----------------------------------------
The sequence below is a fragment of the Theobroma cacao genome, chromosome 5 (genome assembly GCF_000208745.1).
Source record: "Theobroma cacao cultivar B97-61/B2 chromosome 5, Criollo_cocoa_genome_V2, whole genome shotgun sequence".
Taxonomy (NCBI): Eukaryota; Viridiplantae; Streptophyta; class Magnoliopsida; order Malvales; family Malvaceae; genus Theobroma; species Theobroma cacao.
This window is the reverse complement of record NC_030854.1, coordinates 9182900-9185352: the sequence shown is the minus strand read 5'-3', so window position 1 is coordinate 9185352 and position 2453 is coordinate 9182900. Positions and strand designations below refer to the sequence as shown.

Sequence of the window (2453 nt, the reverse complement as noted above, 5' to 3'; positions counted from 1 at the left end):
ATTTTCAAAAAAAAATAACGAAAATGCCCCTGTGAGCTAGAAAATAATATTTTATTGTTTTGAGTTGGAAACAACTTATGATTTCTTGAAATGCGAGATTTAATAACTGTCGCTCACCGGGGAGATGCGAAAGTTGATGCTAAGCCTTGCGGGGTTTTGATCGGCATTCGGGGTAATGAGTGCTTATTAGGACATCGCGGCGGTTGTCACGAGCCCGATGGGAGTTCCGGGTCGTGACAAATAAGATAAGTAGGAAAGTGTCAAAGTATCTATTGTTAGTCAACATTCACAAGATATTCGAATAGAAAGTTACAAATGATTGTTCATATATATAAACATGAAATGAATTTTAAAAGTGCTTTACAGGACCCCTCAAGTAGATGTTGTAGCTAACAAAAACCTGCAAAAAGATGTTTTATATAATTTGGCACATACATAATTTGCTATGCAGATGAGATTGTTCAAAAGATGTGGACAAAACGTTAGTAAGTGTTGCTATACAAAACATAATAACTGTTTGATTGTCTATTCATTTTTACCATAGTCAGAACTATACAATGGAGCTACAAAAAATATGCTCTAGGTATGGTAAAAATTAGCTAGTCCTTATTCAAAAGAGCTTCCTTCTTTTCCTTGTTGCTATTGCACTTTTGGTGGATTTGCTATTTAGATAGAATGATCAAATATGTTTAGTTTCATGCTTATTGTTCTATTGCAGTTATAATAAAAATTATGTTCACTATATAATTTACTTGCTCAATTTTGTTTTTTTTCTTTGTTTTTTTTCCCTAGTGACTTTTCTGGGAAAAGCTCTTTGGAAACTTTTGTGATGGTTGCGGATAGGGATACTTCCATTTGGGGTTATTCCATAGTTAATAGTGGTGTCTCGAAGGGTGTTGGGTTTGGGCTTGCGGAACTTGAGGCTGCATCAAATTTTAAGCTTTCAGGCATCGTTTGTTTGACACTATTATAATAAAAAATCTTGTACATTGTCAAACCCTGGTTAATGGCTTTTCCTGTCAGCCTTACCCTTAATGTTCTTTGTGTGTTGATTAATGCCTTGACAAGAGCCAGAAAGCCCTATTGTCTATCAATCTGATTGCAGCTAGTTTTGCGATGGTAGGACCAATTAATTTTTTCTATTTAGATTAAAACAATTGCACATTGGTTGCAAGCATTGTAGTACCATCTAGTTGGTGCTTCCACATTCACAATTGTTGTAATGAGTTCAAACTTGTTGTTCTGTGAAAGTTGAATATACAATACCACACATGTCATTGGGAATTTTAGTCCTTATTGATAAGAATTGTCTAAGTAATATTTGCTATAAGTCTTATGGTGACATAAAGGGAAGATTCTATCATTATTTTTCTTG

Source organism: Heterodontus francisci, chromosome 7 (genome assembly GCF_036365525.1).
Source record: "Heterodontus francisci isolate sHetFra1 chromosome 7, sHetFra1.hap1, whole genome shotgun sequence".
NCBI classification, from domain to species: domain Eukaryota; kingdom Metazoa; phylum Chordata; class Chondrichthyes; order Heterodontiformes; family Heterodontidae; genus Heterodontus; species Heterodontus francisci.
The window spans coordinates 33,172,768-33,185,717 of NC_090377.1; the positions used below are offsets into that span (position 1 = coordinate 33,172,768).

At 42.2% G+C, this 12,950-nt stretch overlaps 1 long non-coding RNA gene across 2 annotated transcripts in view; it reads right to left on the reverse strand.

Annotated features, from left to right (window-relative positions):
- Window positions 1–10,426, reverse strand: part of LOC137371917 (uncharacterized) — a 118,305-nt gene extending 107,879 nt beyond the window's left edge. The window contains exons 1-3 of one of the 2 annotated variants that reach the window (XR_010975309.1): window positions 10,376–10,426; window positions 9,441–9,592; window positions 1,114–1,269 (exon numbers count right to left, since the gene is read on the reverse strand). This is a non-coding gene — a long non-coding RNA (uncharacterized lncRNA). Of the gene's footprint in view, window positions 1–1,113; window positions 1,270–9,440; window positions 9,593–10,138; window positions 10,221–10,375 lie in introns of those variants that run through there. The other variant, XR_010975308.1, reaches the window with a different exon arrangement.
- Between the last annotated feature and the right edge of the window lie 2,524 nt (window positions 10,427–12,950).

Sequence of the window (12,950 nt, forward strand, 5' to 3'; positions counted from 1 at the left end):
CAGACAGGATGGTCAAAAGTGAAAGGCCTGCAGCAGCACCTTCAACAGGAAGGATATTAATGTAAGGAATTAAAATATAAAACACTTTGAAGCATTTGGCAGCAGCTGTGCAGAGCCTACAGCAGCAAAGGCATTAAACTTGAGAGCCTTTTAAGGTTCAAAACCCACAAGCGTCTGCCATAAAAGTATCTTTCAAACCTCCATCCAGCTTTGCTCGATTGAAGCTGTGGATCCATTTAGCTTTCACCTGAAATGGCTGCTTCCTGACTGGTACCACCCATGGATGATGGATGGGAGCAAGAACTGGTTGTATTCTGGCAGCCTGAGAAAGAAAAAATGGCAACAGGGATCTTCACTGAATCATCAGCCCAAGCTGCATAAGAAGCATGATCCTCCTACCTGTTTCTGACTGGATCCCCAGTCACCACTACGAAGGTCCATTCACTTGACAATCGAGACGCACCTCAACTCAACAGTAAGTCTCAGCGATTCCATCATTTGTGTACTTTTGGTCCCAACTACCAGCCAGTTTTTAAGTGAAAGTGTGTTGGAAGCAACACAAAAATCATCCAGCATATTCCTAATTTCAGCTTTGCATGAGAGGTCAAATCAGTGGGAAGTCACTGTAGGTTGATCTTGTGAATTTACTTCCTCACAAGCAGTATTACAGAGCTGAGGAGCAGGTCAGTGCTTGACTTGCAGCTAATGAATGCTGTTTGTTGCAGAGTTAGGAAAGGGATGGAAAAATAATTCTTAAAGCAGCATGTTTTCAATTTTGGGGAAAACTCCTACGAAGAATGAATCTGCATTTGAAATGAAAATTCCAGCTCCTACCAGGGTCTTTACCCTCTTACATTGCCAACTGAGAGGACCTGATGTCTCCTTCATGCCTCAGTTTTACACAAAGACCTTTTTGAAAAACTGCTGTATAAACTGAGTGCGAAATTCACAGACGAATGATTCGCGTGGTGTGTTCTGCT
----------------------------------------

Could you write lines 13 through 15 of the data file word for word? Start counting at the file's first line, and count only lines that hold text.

- Window positions 1–10,426, reverse strand: part of LOC137371917 (uncharacterized) — a 118,305-nt gene extending 107,879 nt beyond the window's left edge. The window contains exons 1-3 of one of the 2 annotated variants that reach the window (XR_010975309.1): window positions 10,376–10,426; window positions 9,441–9,592; window positions 1,114–1,269 (exon numbers count right to left, since the gene is read on the reverse strand). This is a non-coding gene — a long non-coding RNA (uncharacterized lncRNA). Of the gene's footprint in view, window positions 1–1,113; window positions 1,270–9,440; window positions 9,593–10,138; window positions 10,221–10,375 lie in introns of those variants that run through there. The other variant, XR_010975308.1, reaches the window with a different exon arrangement.
- Between the last annotated feature and the right edge of the window lie 2,524 nt (window positions 10,427–12,950).

Sequence of the window (12,950 nt, forward strand, 5' to 3'; positions counted from 1 at the left end):